SAN FRANCISCO -- Starting is a familiar role for Kevin Correia, but his experience in the bullpen has given him a new approach and a second chance to face his early-inning problems of the past. Correia's past two starts, in which he compiled a 1-0 record and a 1.94 ERA, have the Giants thinking about using him as a starter next year. Of course, the rest of the season will factor into Correia's future role, but right now, Correia looks like a different pitcher from when he was a starter two years ago. "Look at what he's done the past couple of starts. It gives you options," manager Bruce Bochy said. "He's another vital candidate to be in the rotation."More
The biggest difference in Correia is the way he's been pitching in the first inning, starting strong instead of trying to dig himself out of a hole. Correia struggled in the early innings when he served as a starter for part of 2003 and '05, but his time in the 'pen changed his first-inning mentality. "When you're a reliever, pretty much your only inning is your first inning, so you learn to be aggressive right away or else you wouldn't be around for long," Correia said. "I don't really have time to fool around and nibble, or else I'm not going to get the innings that I need to get up there." Correia made 11 starts for the Giants in 2005, going 2-4 with a 4.96 ERA, and seven starts in '03, posting a 3-1 mark with a 3.93 ERA. Correia was throwing well, but not consistently. Part of the problem was Correia was called up after just one season in Class A, which cut the learning process short. He tried to use what he had to stay. "I would go out there and pitch well a couple times and then I would have a bad one," Correia said. "You got to be consistent to be a starter, especially as a relief pitcher I've noticed you can kind of hang your bullpen out to dry when you have a couple bad outings." But Correia is happy about the way things worked out in the long run, and he's a stronger pitcher because of his time in the 'pen. Bochy has not decided if Correia will make a third start Friday. Since the Giants have Thursday off, Correia could be skipped, but Bochy said it would be nice to give other starters time off, which suggests Correia will start. New Giant: The player to be named the Giants received in exchange for trading pinch-hitter Mark Sweeney to the Dodgers was announced on Sunday as Travis Denker, a second baseman from Class A Inland Empire. Denker will likely be added to the Class A San Jose Giants' roster, but no final decision has been made yet. Denker, who just turned 22, put up a .294 batting average with 10 home runs and 57 RBIs this season in the California League. Hang it up: The Reds retired shortstop Dave Concepcion's No. 13 on Saturday, and the gesture meant a lot to another No. 13 back in San Francisco. Omar Vizquel sent his boyhood idol a message of congratulations that was played during the ceremony. "I wanted to let him know how important he was in the beginning of my career and what a big motivation he was," Vizquel said. "Being from the same country [Venezuela] and coming from similar backgrounds, he was a really good role model." Injury updates: Russ Ortiz has decided to have surgery to repair a torn flexor tendon in his throwing arm after receiving a second opinion that surgery would be the best route, but he has not decided when he will go under the knife. It is likely that Ortiz will opt for surgery as soon as possible so he can start rehabbing for the next season. ... Randy Messenger is expected to throw for the first time Monday since having a screw surgically placed in the fifth metacarpal on his left hand. Messenger said the hand feels fine and he was off painkillers Sunday. ... Ray Durham, who strained his left hamstring Friday, was available to pinch-hit for the first time Sunday. He will likely be back in the starting lineup for the opener against the Rockies on Monday. On deck: Barry Zito will open a three-game series against the Rockies on Monday night at 7:15 p.m PT against right-hander Josh Fogg.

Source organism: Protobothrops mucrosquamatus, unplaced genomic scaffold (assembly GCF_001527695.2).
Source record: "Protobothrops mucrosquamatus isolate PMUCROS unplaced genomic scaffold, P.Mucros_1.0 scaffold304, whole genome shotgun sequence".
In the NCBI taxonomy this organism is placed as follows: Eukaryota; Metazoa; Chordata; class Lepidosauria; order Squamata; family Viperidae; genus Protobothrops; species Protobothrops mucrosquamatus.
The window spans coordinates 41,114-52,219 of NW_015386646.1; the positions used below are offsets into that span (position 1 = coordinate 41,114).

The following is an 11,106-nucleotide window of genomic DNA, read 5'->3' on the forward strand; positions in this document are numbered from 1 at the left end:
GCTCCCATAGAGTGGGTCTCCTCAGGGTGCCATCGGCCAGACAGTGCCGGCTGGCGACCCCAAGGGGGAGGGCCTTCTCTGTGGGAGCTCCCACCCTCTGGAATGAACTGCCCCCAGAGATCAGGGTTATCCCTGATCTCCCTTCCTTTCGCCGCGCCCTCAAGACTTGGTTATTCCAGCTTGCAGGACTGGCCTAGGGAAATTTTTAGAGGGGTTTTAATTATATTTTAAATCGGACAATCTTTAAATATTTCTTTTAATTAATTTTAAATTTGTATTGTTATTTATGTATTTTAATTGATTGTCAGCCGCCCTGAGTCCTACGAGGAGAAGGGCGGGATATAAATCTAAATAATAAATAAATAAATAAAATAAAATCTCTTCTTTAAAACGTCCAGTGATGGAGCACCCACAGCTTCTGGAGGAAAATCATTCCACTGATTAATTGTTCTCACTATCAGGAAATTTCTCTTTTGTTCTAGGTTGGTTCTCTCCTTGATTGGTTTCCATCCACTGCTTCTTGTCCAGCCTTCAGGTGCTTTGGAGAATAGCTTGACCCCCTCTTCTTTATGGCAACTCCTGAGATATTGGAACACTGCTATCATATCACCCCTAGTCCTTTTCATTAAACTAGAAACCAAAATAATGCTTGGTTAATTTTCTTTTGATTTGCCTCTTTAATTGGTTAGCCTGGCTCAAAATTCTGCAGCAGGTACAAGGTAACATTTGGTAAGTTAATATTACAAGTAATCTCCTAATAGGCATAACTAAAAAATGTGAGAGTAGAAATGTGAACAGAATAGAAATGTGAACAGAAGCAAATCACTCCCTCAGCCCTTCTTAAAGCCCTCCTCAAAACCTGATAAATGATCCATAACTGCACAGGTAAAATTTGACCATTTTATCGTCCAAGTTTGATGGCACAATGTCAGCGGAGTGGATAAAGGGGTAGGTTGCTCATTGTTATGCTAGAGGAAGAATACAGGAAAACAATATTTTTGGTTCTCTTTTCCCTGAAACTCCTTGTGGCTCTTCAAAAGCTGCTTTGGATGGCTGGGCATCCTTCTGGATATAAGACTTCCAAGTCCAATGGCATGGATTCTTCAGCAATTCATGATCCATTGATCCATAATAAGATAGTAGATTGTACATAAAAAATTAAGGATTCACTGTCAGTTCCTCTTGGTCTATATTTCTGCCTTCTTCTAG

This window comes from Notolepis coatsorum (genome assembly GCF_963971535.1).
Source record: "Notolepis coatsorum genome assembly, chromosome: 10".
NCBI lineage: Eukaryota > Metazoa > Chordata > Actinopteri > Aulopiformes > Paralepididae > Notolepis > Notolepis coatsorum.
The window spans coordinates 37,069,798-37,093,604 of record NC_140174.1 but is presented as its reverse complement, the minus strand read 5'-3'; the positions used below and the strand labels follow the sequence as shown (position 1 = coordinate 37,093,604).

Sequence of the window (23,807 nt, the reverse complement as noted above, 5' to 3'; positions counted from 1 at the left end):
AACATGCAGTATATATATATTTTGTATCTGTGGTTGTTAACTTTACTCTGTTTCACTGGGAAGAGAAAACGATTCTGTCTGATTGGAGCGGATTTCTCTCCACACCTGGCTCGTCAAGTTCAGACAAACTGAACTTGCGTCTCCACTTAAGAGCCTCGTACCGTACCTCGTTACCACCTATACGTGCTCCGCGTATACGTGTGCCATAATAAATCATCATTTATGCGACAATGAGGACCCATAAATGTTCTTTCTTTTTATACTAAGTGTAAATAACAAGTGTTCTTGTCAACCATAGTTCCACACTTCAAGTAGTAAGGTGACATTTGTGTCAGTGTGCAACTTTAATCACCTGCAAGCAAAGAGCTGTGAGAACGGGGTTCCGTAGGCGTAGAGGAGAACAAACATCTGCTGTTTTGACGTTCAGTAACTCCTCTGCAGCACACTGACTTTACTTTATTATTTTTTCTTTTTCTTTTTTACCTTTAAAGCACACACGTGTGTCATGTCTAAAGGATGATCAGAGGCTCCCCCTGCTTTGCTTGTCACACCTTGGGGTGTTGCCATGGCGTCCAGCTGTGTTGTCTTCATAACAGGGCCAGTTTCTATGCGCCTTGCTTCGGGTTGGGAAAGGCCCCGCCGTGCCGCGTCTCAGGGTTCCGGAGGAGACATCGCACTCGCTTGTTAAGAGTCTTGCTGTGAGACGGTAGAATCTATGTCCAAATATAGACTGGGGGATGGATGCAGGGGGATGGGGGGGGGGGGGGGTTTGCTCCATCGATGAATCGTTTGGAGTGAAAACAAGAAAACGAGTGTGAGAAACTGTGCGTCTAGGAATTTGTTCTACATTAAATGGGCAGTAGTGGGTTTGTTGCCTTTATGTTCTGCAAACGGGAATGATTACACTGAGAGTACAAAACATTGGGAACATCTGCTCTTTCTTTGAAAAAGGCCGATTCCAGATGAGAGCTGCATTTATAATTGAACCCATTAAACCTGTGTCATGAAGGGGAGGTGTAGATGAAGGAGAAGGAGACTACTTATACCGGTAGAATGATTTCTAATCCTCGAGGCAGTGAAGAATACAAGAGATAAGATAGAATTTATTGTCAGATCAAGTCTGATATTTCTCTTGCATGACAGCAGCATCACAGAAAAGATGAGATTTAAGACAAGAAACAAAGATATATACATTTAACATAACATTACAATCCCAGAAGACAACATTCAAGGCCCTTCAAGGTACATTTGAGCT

Becky Regan is an associate reporter at MLB.com. This story was not subject to the approval of Major League Baseball or its clubs.Less